This is part one of two parts, the second being on software.
The applications of 360 recording can be haphazard and often misplaced. It’s entirely possible to have a simple, normal phone photo to capture a memory and moment, instead of whipping out a clunky piece of kit while rummaging around a family event. In most cases, accessibility is key. Yet there are times when a 360 camera is both useful and awesome – finding Wally in a 360 setting is one of them. And it is in these rare cases where it’s important to have an accessible, consumer version of the beefy cameras rolling around today.
The Vuze 360 camera takes the step forward in this with the ‘first consumer 3D 360 camera.’ And consumer it is; the bright, yellow design and small stature makes it a consumer-friendly equivalent of the large and clunky cameras used for more high-production ventures. The term ‘prosumer’ comes to mind.
When it comes to usability, it’s simple and clear
Quality-wise, it is solid. At the time of writing I have had trouble using the footage as my computer has committed seppuku, so it is difficult to fully show its quality. This will be fully explored in Part 2, where the full extent of the software will be shown.
Hint: It has a quidditch match involved. Not kidding.
I travelled from London to Manchester carrying the little device, which is slightly wider than my hands. It managed to survive the rickety train and travel there and back, and it feels sturdy with its use – which is great for the travelling prosumer.
On the day itself it was actually very easy to use. The instruction manual made it clear how to record and take footage, which seems to have worked perfectly. The audio was clear, and the actual footage was surprisingly strong. When it comes to usability, it’s simple and clear.
There are very few buttons on top, where the user can select the options they want and roll the film from there. Inside a compartment is the usual implementation of USB dock and SD card slot; on the latter, I found it difficult to remove the SD card afterwards, which might be difficult for other users as well. The app itself is also intuitive and easy to use, though a live option would have been useful for the casual viewer.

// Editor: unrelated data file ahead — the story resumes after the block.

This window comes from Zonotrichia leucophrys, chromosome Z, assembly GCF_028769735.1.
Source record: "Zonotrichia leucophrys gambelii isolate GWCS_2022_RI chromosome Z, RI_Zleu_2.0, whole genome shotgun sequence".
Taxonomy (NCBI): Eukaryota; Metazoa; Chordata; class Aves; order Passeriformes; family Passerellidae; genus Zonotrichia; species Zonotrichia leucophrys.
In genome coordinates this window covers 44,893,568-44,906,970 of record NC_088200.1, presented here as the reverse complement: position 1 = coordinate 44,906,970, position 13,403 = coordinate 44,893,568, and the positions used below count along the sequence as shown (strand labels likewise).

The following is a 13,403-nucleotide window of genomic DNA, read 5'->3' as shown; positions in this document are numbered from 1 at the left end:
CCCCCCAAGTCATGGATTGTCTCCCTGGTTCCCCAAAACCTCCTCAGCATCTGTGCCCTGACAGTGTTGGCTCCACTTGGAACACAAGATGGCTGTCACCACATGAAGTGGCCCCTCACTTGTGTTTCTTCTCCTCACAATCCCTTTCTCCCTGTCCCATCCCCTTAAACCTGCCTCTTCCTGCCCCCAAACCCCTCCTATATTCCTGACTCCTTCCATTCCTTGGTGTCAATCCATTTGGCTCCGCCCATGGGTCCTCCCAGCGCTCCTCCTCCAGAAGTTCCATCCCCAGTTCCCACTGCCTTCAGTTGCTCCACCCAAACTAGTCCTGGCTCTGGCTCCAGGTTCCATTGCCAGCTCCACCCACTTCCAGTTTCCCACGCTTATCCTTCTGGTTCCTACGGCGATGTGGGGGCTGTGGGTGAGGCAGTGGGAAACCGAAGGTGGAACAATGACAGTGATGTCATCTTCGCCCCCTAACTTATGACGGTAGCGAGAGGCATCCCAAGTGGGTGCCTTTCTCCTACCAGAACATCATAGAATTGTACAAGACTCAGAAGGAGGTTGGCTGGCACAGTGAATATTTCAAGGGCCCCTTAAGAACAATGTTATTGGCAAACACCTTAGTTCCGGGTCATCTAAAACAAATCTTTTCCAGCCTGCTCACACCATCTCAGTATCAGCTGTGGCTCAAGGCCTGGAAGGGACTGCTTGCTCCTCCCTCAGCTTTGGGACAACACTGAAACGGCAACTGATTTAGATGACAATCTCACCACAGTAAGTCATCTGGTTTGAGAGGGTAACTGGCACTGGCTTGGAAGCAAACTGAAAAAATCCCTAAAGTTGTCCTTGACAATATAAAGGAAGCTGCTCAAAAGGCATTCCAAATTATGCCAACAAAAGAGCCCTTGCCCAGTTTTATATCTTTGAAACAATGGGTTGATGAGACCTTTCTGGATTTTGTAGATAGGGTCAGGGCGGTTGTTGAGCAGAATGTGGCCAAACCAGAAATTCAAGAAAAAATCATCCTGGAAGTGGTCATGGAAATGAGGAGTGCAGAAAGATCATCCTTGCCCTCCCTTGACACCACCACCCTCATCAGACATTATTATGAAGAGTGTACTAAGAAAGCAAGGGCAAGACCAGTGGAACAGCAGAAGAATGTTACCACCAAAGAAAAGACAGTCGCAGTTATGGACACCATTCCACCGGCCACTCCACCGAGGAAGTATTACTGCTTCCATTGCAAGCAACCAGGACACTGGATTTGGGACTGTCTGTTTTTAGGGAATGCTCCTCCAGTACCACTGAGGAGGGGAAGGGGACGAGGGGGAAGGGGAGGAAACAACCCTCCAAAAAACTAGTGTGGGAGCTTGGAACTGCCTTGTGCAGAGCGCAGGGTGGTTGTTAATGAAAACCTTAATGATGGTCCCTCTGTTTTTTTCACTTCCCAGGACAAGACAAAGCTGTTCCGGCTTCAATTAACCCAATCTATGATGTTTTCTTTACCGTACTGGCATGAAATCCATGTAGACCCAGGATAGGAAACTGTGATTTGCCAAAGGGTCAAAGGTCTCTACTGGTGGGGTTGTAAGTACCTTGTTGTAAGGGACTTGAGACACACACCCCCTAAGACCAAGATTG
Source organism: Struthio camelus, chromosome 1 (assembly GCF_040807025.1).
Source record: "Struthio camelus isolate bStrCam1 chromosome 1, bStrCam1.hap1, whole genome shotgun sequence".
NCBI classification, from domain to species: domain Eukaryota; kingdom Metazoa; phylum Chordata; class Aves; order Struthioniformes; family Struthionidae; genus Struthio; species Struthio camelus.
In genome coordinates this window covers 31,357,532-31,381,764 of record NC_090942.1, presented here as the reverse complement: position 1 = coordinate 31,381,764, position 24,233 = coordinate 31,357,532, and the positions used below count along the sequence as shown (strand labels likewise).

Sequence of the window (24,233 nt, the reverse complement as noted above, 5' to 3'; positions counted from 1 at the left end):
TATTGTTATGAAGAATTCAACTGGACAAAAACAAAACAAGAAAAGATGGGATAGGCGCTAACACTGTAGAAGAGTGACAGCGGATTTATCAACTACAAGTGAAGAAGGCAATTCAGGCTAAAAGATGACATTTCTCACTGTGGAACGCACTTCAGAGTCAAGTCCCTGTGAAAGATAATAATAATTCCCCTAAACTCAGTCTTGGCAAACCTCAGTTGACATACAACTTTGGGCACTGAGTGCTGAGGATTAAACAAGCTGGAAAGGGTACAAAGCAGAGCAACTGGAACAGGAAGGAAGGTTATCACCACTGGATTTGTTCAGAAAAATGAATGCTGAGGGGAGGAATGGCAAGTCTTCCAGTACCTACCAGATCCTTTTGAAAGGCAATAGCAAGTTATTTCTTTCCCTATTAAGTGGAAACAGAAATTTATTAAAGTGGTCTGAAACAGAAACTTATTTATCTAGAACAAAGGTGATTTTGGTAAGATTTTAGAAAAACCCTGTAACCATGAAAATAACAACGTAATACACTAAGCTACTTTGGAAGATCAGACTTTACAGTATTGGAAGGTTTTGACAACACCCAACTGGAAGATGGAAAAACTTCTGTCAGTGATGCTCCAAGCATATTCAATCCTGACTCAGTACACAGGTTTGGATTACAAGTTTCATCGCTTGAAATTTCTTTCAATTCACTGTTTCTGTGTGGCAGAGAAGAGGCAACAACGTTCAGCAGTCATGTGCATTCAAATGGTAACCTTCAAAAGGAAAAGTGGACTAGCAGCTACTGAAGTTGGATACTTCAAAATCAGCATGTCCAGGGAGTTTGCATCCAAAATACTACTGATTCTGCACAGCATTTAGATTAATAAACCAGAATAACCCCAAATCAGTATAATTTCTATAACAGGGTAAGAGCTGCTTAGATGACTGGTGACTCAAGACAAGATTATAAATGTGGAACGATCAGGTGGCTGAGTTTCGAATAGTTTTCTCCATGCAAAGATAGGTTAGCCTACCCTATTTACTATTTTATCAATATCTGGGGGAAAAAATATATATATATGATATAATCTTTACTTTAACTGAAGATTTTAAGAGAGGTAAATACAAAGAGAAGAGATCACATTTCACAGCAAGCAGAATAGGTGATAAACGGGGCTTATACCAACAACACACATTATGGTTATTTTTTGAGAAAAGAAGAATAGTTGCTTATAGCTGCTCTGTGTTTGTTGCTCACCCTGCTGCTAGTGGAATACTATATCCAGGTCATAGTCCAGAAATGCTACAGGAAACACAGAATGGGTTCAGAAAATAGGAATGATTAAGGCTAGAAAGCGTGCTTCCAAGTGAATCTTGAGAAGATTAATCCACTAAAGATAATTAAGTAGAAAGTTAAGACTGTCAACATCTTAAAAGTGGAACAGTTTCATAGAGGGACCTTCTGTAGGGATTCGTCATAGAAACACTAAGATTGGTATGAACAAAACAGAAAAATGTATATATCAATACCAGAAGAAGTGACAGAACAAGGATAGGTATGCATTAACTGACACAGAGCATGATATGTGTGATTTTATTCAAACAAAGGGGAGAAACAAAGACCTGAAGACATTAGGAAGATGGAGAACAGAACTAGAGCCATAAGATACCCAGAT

The camera review came with a microstand which can be used to take photographs, or converted into a handle to move around with. The handle is not so useful when moving around, but for stationary shots on tables it would suit well – otherwise a longer, stable stand would be necessary for wider shots. In any case, I recommend a stand alongside your purchase.
The first of its kind
The camera also came included with a set of micro lenses for viewing content. As I have said once before, the glasses are amazing for viewing 360 content, and are easy to transport as well. Though they don’t enclose the viewer in the darkness to avoid glare, as a pocket alternative it works sufficiently well.
€995.00 is steep. Not all casual members of the public will drop the cash for one of these unless they are dedicated to the craft, and even then this may be discounted as rivals crop up from the woodwork – but compared to the thousands of pounds from more hardcore places, it’s a more feasible investment.
As it is a first generation product which has been around the US for a while, this may well be replaced by another product in the future; a cheaper, high-fidelity version which may usurp the Vuze’s status. If Britain and Nokia has shown us anything, being first doesn’t necessarily mean best. That said, the Vuze is a nifty little device which serves well for early adopters, and from a hardware standpoint it is very strong.
Part 2, where I will be looking at the software, is coming soon.